Re-run alert: I’m reusing a post from my old food blog…but I think it’s still a good one!
Japanese sweets are very intricate, varied, exotic, and difficult to describe to people who have never had anything that is comparable. The making of wagashi (image search and more pics), or traditional confectionery, is a true art in Japan. We learned on a TV show that wagashi apprentices spend about 15 years perfecting their anko (red bean paste) before attempting to make the actual sweets. They are considered masters after 30 or 40 years of practice.
Here, though, I just have some of everyday desserts.
This picture shows goza souro being made in the department store Sogo. It’s essentially a sandwich of a soft, dense batter (like a pancake) and sweet bean paste.
This was a dessert at Denny’s, of all places. The menu isn’t anything like what you find in North America, and a prime example was this French toast with sweet azuki beans and pumpkin ice cream.
Mochi is glutinous rice that is pounded— traditionally with a mallet— into a soft, sticky, erm, mass. It can be eaten in many ways, but these mochi balls were coated in cocoa powder. One of my sisters-in-law, a chocoholic, ate nearly all of the ones that we bought for the family, but I managed to snatch a taste of one.
Kuzu-kiri consists of flat gelatinous, noodle-like stuff made of starch from the kuzu plant. My explanation in words doesn’t make much sense, so more pics are here and here. The chilled “noodles,” for lack of a better word, are dipped in a sweet syrup to give them flavour. The taste can be described as very “gentle.”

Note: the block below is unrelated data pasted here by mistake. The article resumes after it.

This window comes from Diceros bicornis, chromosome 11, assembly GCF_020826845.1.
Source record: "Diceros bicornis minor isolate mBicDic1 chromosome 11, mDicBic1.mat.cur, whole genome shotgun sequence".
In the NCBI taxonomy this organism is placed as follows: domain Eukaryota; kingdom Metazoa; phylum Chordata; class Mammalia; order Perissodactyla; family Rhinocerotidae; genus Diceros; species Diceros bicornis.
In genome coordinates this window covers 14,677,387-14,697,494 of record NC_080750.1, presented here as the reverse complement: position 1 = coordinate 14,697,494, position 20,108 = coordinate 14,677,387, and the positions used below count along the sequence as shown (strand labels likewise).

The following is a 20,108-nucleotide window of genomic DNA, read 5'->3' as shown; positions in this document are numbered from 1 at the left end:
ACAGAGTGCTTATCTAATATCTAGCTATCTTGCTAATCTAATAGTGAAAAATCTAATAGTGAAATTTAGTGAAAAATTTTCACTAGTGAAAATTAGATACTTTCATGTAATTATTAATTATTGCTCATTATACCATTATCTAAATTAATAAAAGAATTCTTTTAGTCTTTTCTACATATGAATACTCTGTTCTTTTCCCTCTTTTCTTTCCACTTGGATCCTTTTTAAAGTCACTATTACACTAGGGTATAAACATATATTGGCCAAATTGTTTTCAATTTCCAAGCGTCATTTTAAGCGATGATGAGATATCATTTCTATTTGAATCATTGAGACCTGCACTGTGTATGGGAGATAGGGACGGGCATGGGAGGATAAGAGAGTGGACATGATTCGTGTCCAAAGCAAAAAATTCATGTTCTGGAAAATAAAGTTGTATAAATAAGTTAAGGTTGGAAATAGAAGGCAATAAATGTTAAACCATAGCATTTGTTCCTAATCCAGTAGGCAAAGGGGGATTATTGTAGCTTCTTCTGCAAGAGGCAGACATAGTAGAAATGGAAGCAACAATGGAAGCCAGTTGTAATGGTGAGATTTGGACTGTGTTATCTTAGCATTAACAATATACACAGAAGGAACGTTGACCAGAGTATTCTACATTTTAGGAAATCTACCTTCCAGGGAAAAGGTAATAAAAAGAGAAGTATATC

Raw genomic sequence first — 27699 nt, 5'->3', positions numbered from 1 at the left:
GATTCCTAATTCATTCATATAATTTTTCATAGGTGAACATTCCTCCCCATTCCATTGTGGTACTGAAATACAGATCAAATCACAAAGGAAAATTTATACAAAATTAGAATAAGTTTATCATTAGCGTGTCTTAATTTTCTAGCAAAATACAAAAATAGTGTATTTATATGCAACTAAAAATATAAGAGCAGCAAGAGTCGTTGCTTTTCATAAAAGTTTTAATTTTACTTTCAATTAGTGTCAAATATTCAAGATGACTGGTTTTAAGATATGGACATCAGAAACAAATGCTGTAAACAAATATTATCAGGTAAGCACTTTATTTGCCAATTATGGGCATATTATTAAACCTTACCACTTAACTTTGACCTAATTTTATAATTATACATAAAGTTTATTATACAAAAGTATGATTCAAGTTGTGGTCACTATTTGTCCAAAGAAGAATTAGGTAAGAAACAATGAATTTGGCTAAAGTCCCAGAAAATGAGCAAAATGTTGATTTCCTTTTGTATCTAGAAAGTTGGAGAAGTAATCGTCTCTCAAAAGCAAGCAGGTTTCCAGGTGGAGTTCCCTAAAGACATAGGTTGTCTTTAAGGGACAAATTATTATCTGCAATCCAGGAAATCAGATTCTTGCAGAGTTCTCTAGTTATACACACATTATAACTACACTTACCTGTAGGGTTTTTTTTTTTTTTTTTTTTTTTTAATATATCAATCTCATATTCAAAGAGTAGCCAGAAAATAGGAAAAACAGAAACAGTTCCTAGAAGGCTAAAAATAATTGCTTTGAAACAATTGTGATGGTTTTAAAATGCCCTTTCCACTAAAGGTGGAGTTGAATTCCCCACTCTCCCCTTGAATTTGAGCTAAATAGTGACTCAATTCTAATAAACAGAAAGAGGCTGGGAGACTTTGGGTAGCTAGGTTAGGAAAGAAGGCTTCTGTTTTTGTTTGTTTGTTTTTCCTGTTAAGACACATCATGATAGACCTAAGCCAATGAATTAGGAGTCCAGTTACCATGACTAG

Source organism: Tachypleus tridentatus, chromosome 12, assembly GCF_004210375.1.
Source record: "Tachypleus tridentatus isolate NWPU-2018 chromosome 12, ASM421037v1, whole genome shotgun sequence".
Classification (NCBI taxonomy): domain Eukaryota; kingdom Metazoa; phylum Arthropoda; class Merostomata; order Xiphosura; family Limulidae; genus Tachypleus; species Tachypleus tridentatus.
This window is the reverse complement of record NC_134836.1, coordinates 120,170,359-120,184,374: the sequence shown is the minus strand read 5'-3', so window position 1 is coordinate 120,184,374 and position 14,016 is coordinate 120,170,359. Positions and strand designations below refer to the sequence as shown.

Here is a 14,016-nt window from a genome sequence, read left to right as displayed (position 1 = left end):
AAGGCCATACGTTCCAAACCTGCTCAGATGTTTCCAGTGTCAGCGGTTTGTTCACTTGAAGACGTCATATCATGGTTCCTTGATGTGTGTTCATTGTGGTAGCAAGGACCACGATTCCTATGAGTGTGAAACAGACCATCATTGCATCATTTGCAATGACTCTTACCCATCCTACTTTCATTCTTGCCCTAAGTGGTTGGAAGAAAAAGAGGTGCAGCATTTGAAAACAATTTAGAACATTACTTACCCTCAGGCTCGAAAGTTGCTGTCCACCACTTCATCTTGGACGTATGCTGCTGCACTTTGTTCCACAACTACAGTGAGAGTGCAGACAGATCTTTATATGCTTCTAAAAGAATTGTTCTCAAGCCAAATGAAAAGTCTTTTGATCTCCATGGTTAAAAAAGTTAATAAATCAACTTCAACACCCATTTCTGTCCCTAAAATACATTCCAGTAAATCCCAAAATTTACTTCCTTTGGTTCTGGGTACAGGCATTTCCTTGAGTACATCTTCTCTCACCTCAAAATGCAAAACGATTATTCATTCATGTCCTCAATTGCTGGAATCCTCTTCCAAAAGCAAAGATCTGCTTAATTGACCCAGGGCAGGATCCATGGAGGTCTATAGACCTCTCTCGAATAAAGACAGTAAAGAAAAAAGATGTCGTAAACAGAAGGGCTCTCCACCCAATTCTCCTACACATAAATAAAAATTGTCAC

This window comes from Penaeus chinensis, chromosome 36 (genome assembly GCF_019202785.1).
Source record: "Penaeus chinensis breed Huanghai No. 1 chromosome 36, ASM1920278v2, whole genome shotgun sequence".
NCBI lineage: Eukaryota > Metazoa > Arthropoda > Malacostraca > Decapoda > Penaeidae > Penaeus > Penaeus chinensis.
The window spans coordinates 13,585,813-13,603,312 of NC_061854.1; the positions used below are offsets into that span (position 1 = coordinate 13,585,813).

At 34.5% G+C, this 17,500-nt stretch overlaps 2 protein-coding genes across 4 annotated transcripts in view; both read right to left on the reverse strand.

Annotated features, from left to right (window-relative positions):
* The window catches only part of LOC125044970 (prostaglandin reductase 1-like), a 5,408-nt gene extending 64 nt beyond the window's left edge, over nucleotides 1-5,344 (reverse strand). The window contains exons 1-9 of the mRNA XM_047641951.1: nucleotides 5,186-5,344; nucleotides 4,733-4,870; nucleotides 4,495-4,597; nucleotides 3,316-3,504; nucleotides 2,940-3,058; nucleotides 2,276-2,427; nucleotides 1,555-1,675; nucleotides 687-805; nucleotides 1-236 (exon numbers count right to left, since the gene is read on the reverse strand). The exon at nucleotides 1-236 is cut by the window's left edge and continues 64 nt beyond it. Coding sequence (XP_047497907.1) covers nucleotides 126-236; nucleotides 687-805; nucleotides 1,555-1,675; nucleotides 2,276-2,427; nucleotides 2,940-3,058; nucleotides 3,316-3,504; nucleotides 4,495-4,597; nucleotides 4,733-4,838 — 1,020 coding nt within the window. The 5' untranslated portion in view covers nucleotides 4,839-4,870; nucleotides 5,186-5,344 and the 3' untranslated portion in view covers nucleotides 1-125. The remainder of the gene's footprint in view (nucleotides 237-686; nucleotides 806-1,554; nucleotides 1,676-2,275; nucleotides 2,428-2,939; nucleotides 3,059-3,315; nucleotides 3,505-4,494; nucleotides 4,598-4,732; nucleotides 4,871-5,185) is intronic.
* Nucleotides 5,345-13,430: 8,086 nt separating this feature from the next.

This oshiruko (sweet azuki “soup”) was particularly wonderful at this sweets shop in Kamakura. The homemade mochi was lightly toasted and perfectly chewy. Yuuummmmm.
We had fabulous rum balls at a relative’s house. They were bigger than a golf ball, filled with dense rum cake and coated in chocolate, tastefully served on a Hello Kitty plate. Very rich, but perfectly balanced by green tea.
Ohagi is an extremely yummy sweet—definitely one of my favourites. It’s basically squished sweet rice coated with sweet bean paste (anko) or other ingredients. For example, we’ve also had black sesame, edamame bean, and matcha ohagi. It’s not sugary-sweet like Western cakes or cookies (even though it does have TONS of sugar). The about.com article describes it well and so does the explanation on Just Hungry.
We had these cute sweets, decorated in honour of the Year of the Cow, at a friend’s house. They are manju, a small cake filled with azuki paste. The outside has a thin layer of hardened icing. The effect is somewhat similar to a petit-four.
This cake was not overly sweet, instead having a more subtle and rich taste, made with sweet potatoes, pumpkin, chestnuts, and light icing.